Privacy survey shows most people read the T&Cs, would sell their personal data

midian182

Posts: 8,335   +103
Staff member
In a nutshell: Many internet users worry about big tech companies gathering their personal data, but would you be happy to give up some privacy if it meant earning money in the process? Nearly half all the people asked this question in a recent survey said yes, they'd be perfectly fine with it.

Analytics firm Exploding Topics, which surfaces rapidly growing topics before they take off, set out to discover just how much people were aware of the data tech giants held on them. It surveyed 1,617 Americans about their views on personal data and content ownership.

The respondents' replies are certainly eye-opening, especially when it comes to selling personal data to companies. Almost half the participants (47.9%) said they would do it, 26.5% said they wouldn't, and the remaining 25.6% weren't sure.

There are several ways of selling your private data, including apps that reward people with cash or vouchers. But what about the data companies like Facebook and Google collect as standard? 70.9% of people think they should automatically earn money when these firms sell their data.

When Facebook shows an ad for something you've just been talking about

Another part of the survey asks about the lengthy terms and conditions users must agree to when joining services or using products. Almost 20% say they don't read them, 28.2% say they sometimes do, and 52.3% claim they always read the T&Cs, which sounds suspiciously high. Perhaps they've seen the 2011 South Park episode HumancenitiPad, in which Kyle finds himself in a compromising position after failing to read the Terms and Conditions when agreeing to the latest iTunes update.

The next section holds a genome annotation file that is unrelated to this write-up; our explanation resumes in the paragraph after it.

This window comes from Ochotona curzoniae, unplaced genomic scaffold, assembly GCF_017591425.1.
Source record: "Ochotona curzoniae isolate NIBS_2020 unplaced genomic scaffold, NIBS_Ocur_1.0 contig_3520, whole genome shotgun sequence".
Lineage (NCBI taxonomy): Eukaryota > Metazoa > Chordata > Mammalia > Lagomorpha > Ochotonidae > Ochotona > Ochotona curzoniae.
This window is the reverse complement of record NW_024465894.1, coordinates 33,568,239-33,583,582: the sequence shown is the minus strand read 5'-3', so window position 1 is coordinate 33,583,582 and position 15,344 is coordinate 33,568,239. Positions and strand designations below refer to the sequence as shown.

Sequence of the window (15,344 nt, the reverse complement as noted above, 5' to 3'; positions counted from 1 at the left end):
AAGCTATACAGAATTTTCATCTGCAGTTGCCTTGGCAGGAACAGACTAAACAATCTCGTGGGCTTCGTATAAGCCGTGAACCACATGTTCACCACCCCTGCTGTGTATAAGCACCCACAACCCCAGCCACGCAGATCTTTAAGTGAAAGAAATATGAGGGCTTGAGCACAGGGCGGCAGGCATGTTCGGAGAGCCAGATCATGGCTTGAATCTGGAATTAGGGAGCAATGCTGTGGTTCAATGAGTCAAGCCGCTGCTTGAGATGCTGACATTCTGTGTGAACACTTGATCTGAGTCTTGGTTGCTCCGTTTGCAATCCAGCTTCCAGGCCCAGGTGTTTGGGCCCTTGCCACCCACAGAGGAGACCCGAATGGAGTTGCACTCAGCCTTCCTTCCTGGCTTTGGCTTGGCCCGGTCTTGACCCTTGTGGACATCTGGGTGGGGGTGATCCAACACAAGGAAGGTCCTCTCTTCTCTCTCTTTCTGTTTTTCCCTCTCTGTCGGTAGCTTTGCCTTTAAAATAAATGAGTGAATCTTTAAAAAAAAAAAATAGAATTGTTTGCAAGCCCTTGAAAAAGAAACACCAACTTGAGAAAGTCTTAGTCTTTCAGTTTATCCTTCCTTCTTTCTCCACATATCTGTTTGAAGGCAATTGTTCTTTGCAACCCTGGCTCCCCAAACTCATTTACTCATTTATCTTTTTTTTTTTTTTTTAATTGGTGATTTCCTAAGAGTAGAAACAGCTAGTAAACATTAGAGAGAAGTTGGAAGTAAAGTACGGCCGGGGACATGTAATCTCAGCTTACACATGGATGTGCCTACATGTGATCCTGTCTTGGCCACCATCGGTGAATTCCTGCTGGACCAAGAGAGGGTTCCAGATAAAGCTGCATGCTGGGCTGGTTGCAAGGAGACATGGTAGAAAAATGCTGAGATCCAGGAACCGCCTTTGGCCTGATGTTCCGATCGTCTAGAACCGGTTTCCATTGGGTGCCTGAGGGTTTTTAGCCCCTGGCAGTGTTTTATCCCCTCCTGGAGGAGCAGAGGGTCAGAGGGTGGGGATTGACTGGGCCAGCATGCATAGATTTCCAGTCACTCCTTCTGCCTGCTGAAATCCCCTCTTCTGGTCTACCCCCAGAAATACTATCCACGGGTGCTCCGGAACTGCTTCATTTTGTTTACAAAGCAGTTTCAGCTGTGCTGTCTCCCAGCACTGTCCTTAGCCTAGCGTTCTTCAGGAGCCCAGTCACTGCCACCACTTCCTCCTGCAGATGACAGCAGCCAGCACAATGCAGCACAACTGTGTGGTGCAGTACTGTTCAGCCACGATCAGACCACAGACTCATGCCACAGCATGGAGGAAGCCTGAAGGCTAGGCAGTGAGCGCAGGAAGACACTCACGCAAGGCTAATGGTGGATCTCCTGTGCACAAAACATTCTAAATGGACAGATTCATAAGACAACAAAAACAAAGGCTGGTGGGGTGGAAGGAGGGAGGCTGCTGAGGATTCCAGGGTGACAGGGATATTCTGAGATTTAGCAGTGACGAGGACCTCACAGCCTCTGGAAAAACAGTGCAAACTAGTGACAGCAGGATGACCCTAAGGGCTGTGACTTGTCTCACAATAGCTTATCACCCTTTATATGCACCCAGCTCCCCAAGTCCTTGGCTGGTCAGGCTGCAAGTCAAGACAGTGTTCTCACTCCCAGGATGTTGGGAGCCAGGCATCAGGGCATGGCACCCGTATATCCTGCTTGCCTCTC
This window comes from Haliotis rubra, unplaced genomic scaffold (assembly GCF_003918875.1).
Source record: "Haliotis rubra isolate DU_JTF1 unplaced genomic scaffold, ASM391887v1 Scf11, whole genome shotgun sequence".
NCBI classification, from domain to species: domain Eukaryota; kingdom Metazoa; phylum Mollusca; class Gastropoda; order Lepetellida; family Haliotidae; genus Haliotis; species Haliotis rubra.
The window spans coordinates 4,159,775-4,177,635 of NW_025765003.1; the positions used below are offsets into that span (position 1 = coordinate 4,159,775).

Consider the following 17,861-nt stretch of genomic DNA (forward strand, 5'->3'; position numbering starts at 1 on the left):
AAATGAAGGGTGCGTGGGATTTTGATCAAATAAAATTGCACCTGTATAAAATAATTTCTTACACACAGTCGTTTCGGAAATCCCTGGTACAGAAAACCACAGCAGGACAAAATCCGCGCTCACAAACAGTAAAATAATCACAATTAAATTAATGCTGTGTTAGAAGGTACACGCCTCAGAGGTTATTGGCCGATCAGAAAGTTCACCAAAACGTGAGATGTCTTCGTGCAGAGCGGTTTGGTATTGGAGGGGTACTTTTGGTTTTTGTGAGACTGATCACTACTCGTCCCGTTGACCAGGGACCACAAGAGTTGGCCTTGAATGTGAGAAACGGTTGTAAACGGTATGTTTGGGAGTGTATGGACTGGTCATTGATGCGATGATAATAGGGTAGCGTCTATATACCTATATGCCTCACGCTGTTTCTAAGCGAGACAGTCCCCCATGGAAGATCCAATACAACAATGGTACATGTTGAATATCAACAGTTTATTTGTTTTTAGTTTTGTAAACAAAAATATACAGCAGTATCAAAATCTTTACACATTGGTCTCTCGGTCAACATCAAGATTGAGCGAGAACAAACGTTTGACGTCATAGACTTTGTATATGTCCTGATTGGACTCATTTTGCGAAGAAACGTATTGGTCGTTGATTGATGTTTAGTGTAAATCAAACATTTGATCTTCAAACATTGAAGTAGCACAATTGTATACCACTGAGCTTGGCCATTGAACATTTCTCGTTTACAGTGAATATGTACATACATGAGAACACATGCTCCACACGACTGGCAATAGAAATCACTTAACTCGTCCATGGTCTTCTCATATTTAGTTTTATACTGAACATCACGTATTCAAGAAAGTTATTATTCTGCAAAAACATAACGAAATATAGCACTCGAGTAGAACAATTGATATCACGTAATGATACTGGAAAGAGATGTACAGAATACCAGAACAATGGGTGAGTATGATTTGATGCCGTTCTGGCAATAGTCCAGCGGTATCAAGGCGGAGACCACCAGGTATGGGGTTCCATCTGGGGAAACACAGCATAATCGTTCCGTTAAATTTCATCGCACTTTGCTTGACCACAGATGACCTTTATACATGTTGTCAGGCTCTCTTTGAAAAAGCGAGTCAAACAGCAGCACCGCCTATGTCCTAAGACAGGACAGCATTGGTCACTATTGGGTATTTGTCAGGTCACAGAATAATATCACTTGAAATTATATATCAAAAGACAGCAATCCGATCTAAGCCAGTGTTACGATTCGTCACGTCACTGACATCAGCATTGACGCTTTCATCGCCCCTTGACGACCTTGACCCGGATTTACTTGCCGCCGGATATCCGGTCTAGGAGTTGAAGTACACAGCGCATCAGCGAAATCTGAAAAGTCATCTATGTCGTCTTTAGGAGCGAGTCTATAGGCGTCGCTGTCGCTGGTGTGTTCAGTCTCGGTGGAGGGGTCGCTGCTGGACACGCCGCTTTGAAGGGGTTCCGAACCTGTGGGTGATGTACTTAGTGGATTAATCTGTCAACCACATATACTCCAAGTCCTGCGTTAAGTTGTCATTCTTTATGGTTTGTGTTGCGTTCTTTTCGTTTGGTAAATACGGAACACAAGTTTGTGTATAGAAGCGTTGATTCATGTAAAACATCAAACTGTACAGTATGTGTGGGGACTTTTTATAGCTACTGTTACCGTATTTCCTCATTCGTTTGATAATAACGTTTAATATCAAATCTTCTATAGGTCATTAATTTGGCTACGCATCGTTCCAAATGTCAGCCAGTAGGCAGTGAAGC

Mark Zuckerberg does

It's noted that Microsoft has the longest privacy policies, containing an average of 11,806 words per policy, which would take around 59 minutes to read.

Over 50% of people trust Apple the most with their data—Microsoft is second with just 10%—so it seems Cupertino's efforts at emphasizing its privacy features are working. Surprisingly, TSMC is the least-trusted company, and, unsurprisingly, Facebook is trusted by just 1.1% of people.

Some other interesting parts of the report include IP addresses being the unique identifier most people wouldn't want to be collected, and most would prefer their GPS data to be collected than their Time Zone. Make sure to check out the full report here.

Thanks, TechRadar

Permalink to story.

 

Uncle Al

Posts: 9,356   +8,558
For the right price, no re-sale to other companies, and I can be selective on what data is sold I could agree but only if there were VERY strict laws about how that data was stored, protected, and tracked were in place. Frankly, a simple law that prohibited companies from requiring relinquishing info in order to join their site should be enacted. They have in past, present, and future made lots of money from advertisers and we should not be expected to supplement their income.
 

Endymio

Posts: 1,838   +1,909